Difference between revisions of "2004 AIME II Problems/Problem 5"

(Solution)
 
Line 33: Line 33:
  
 
-flyhawkeye
 
-flyhawkeye
 +
 +
==Solution 3 (Very fast, the one I used on the test)==
 +
Suppose <math>1000</math> workers can complete one quarter of the job in one day. After the first day, there were <math>900</math> workers remaining so the second quarter was completed in <math>\frac{10}{9}</math> days. Now there are only <math>800</math> workers remaining so the third quarter can be completed in <math>\frac{10}{8}</math> days. It has been <math>1+\frac{10}{9}+\frac{10}{8}=\frac{121}{36}</math> days since the job started, and we still have <math>\frac{23}{36}</math> days to complete the last quarter of the job, so we need <math>\frac{36}{23}</math> of <math>1000</math> workers, or <math>1565.2173913</math>. Since we can’t hire fractional workers, <math>1566-800=\boxed{766}</math> must be the answer.
  
 
== See also ==
 
== See also ==

Latest revision as of 18:02, 26 September 2020

Problem

In order to complete a large job, $1000$ workers were hired, just enough to complete the job on schedule. All the workers stayed on the job while the first quarter of the work was done, so the first quarter of the work was completed on schedule. Then $100$ workers were laid off, so the second quarter of the work was completed behind schedule. Then an additional $100$ workers were laid off, so the third quarter of the work was completed still further behind schedule. Given that all workers work at the same rate, what is the minimum number of additional workers, beyond the $800$ workers still on the job at the end of the third quarter, that must be hired after three-quarters of the work has been completed so that the entire project can be completed on schedule or before?

Solution 1

A train is traveling at $1000$ miles per hour and has one hour to reach its destination $1000$ miles away. After $15$ minutes and $250$ miles it slows to $900$ mph, and thus takes $\frac{250}{900}(60)=\frac{50}{3}$ minutes to travel the next $250$ miles. Then it slows to $800$ mph, so the next quarter takes $\frac{250}{800}(60)=\frac{150}{8}$. The train then has $60-15-\frac{50}{3}-\frac{150}{8}=230/24$ minutes left to travel 250 miles, and doing the arithmetic shows that during this last stretch it must travel more than $1565$ mph to make it on time. Therefore the company needs to add $1566-800 = \boxed{766}$ more workers.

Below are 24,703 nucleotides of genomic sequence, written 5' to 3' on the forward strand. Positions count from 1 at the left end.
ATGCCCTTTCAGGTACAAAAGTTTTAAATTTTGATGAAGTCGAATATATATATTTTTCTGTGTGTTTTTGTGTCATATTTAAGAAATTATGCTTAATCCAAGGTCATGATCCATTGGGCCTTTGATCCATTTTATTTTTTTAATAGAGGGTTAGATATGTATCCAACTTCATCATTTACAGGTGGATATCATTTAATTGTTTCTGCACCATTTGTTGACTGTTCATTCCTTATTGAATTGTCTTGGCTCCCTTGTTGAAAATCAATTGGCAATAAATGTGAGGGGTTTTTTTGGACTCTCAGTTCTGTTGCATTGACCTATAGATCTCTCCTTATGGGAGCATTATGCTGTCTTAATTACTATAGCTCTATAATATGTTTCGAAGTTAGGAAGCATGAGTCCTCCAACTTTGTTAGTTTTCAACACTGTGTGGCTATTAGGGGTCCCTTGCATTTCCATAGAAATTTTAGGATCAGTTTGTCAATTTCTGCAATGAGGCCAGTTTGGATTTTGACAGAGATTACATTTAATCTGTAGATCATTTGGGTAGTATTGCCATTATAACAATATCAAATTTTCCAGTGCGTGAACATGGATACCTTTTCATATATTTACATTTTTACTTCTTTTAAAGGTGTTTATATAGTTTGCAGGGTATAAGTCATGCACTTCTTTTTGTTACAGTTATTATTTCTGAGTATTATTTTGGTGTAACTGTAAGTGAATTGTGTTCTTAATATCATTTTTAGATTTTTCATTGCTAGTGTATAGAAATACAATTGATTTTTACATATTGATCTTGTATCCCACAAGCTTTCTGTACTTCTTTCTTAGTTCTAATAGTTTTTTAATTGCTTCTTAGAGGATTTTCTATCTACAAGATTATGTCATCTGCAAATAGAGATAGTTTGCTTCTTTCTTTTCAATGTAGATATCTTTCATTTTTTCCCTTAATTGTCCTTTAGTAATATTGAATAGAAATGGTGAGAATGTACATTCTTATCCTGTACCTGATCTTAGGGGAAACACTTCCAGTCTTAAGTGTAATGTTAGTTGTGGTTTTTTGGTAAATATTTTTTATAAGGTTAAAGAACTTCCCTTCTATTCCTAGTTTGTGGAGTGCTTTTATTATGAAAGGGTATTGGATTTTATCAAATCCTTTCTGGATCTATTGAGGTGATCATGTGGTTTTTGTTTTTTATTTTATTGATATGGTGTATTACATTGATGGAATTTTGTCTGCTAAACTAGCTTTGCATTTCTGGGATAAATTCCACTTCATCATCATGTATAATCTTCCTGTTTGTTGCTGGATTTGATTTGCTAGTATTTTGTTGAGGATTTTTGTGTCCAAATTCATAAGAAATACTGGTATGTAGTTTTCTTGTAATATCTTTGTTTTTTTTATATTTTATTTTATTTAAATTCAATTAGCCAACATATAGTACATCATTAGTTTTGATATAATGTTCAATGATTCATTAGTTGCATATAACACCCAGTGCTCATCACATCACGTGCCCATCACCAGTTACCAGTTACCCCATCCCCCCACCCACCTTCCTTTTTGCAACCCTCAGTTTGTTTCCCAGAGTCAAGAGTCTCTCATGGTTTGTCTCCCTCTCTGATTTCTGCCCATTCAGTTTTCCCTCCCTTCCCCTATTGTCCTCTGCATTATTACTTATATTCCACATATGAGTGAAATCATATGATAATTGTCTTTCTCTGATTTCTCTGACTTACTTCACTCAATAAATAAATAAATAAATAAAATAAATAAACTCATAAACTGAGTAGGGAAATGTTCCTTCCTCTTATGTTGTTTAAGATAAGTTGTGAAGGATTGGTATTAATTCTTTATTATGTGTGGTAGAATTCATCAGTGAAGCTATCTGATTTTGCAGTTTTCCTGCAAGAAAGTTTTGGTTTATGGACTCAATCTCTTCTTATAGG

Solution by rocketscience

Solution 2

Let each worker's speed be $w$, the entire time be $t$, and the total work be $1$.


From the initial problem statement, we have $1000w\cdot\frac{1}{4}t=\frac{1}{4}$.


We need to find the time the next quarter takes to complete the same amount of work, which is $\frac{1000}{900}\cdot\frac{1}{4}\cdot t=\frac{5}{18}t$.


Similarly, we find that the time the third quarter takes is $\frac{1000}{800}\cdot\frac{1}{4}\cdot t=\frac{5}{16}t$.


Finally, the time the last quarter takes is $t\left[1-\left(\frac{1}{4}+\frac{5}{18}+\frac{5}{16}\right)\right]=\frac{23}{144}t$.


We then let the number of workers needed be $x$, so we have the equation $\left(800+x\right)w\cdot\frac{23}{144}t=\frac{1}{4}$. Dividing by the first equation, we have

\[\frac{800+x}{1000}\cdot\frac{\frac{23}{144}}{\frac{1}{4}}=1\] \[\frac{800+x}{1000}\cdot\frac{23}{36}=1\] \[800+x=\frac{36000}{23}\] \[x=\frac{17600}{23}.\]

We can't have a part of a worker, so we take the ceiling of $x$, which we find to be $\boxed{766}$.

-flyhawkeye

Solution 3 (Very fast, the one I used on the test)

Suppose $1000$ workers can complete one quarter of the job in one day. After the first day, there were $900$ workers remaining so the second quarter was completed in $\frac{10}{9}$ days. Now there are only $800$ workers remaining so the third quarter can be completed in $\frac{10}{8}$ days. It has been $1+\frac{10}{9}+\frac{10}{8}=\frac{121}{36}$ days since the job started, and we still have $\frac{23}{36}$ days to complete the last quarter of the job, so we need $\frac{36}{23}$ of $1000$ workers, or $1565.2173913$. Since we can’t hire fractional workers, $1566-800=\boxed{766}$ must be the answer.

See also

2004 AIME II (ProblemsAnswer KeyResources)
Preceded by
Problem 4
Followed by
Problem 6
1 2 3 4 5 6 7 8 9 10 11 12 13 14 15
All AIME Problems and Solutions

The problems on this page are copyrighted by the Mathematical Association of America's American Mathematics Competitions. AMC logo.png

Invalid username
Login to AoPS